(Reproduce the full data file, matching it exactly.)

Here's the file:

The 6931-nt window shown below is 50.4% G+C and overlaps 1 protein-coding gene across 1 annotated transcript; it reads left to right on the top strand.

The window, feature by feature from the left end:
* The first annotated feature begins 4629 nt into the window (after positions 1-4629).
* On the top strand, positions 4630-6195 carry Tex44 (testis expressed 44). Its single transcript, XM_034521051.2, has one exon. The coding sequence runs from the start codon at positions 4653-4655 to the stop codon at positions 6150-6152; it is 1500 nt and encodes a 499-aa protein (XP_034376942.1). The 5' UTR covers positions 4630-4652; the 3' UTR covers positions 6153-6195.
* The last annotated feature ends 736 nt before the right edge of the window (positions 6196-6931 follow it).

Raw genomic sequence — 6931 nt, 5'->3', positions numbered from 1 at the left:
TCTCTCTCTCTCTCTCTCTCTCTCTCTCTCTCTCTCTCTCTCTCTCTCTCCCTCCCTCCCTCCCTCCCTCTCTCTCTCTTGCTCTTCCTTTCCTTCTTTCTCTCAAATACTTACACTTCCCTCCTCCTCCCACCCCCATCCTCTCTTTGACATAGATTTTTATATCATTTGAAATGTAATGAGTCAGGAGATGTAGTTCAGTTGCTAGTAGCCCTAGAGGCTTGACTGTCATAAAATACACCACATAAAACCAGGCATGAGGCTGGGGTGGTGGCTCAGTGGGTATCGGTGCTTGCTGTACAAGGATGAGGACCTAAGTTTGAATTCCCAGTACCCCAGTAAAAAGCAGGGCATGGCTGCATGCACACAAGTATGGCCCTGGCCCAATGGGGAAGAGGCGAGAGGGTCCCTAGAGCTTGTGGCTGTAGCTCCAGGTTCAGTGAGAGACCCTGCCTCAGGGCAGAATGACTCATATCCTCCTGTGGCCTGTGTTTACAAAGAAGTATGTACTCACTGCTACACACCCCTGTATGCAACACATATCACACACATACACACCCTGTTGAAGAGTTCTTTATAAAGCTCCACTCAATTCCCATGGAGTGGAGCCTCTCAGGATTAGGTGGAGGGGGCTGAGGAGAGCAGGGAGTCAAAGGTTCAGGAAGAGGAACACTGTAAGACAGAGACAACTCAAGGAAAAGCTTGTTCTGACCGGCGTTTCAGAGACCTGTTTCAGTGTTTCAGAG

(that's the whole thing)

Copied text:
The 6931-nt window shown below is 50.4% G+C and overlaps 1 protein-coding gene across 1 annotated transcript; it reads left to right on the top strand.

The window, feature by feature from the left end:
* The first annotated feature begins 4629 nt into the window (after positions 1-4629).
* On the top strand, positions 4630-6195 carry Tex44 (testis expressed 44). Its single transcript, XM_034521051.2, has one exon. The coding sequence runs from the start codon at positions 4653-4655 to the stop codon at positions 6150-6152; it is 1500 nt and encodes a 499-aa protein (XP_034376942.1). The 5' UTR covers positions 4630-4652; the 3' UTR covers positions 6153-6195.
* The last annotated feature ends 736 nt before the right edge of the window (positions 6196-6931 follow it).

Raw genomic sequence — 6931 nt, 5'->3', positions numbered from 1 at the left:
TCTCTCTCTCTCTCTCTCTCTCTCTCTCTCTCTCTCTCTCTCTCTCTCTCCCTCCCTCCCTCCCTCCCTCTCTCTCTCTTGCTCTTCCTTTCCTTCTTTCTCTCAAATACTTACACTTCCCTCCTCCTCCCACCCCCATCCTCTCTTTGACATAGATTTTTATATCATTTGAAATGTAATGAGTCAGGAGATGTAGTTCAGTTGCTAGTAGCCCTAGAGGCTTGACTGTCATAAAATACACCACATAAAACCAGGCATGAGGCTGGGGTGGTGGCTCAGTGGGTATCGGTGCTTGCTGTACAAGGATGAGGACCTAAGTTTGAATTCCCAGTACCCCAGTAAAAAGCAGGGCATGGCTGCATGCACACAAGTATGGCCCTGGCCCAATGGGGAAGAGGCGAGAGGGTCCCTAGAGCTTGTGGCTGTAGCTCCAGGTTCAGTGAGAGACCCTGCCTCAGGGCAGAATGACTCATATCCTCCTGTGGCCTGTGTTTACAAAGAAGTATGTACTCACTGCTACACACCCCTGTATGCAACACATATCACACACATACACACCCTGTTGAAGAGTTCTTTATAAAGCTCCACTCAATTCCCATGGAGTGGAGCCTCTCAGGATTAGGTGGAGGGGGCTGAGGAGAGCAGGGAGTCAAAGGTTCAGGAAGAGGAACACTGTAAGACAGAGACAACTCAAGGAAAAGCTTGTTCTGACCGGCGTTTCAGAGACCTGTTTCAGTGTTTCAGAG